The Zimbabwe International Book Fair (ZIBF) is one of the most iconic book fairs held on the African continent. It is a commercial marketing event of books published both within and outside the African continent. It also nurtures budding writers through events such as the Writers Workshop and The Indaba. It is an event which is held annually in Harare (in the Harare Gardens).
Establishment and Growth
The ZIBF event began in 1983. The idea of organising such an event was muted by David Martin who was the then director of the Zimbabwe Publishing House and Hans Zell who was a member of the then Africa Book Publishing Record. Nathan Shamuyarira who was the then Minister of Information and Broadcasting also supported the efforts of Martin and Zell and they were granted the permission to introduce the event.
In July 1983, the first ZIBF event was held inside the National Art Gallery of Zimbabwe and it was funded by UNESCO. Charles Mungoshi was one of the first Zimbabwean writers whose works were exhibited during the first edition of the ZIBF. In August 1983, UNESCO introduced its own UNESCO Book Week Africa which was modelled more or less like the ZIBF.
In 1997, the event began to encompass other programmes other than marketing books. The event thus became a place where publishers, writers, poets and translators convened. The Writers Workshop and The Indaba were also introduced. Prominent writers such as Chinua Achebe, Ngugi wa Mirii, Micere Mugo and Nadine Gordmier addressed on some of these workshops.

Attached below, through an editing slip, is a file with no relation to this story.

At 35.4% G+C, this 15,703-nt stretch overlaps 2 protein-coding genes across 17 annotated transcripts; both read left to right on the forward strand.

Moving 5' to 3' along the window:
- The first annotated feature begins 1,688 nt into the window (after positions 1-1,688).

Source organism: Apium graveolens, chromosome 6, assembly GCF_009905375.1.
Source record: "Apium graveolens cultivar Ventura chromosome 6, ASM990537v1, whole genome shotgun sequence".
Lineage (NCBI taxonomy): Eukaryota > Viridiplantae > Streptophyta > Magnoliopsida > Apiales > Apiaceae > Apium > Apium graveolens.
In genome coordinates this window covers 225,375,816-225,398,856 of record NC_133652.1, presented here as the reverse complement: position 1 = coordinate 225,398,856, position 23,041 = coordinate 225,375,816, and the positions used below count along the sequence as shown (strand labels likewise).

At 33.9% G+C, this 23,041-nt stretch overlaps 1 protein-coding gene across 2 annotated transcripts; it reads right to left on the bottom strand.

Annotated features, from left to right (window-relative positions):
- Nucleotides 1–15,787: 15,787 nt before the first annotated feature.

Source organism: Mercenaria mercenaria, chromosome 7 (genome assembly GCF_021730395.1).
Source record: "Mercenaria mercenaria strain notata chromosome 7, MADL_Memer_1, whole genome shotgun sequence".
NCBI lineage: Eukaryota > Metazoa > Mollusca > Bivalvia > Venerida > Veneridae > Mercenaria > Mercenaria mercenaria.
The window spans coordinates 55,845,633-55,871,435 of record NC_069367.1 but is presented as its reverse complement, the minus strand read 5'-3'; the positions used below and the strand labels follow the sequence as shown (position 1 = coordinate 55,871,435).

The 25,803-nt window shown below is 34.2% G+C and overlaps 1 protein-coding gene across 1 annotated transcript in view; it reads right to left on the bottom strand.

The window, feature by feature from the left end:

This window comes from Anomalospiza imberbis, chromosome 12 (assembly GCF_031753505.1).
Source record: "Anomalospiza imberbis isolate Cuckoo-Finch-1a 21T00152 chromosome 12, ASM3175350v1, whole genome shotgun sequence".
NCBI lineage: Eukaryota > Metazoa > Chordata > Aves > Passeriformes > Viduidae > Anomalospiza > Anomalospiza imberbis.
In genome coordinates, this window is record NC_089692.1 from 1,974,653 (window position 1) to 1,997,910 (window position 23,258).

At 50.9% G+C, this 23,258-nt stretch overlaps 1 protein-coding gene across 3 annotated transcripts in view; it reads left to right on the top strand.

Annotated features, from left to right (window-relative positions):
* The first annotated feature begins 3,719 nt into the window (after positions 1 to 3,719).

In 2006, the Cape Town Book Fair came into being and the organisers of this event professed that they were inspired by the success of the ZIBF. Prior to 2006, the ZIBF was the main book fair in Africa which was internationally recognised. However, since the inception of the Cape Town Book Fair, the ZIBF has been since ranked second on the international arena but it is still an important event in the country.
In 2012, the ZIBF widened its popularity and support base outside Harare. The Bulawayo and Mutare Book Fairs were introduced and in 2013, the Masvingo Book Fair came into being. These boof fairs are however restricted as they are national book fairs but they are also held annually.
Former Directors of the ZIBF
- David Martin
- Anne Knuth
- Hugh Lewis
- Trish Mbanga
- Musayemura Zimunya (is the current director)
- Hosted the Noma Awards for Publishing in Africa (twice).
- Principle Prince Claus Award (in Netherlands) (1997)
- Zimbabwe International Book Fair, 27 years as iconic African book fair, Southern African News Feature, published:29 Jul 2010,retrieved:24 July 2014"
- Norman Muvavarimwe, Zimbabwe International Book Fair Commences In Harare, News Of The South, published:4 Oct 2013,retrieved:24 July 2014"
- Musayemura B. Zimunya, ZIBF PRESS CONFERENCE STATEMENT, Zimbabwe International Book Fair, published:14 Jun 2014,retrieved:24 July 2014"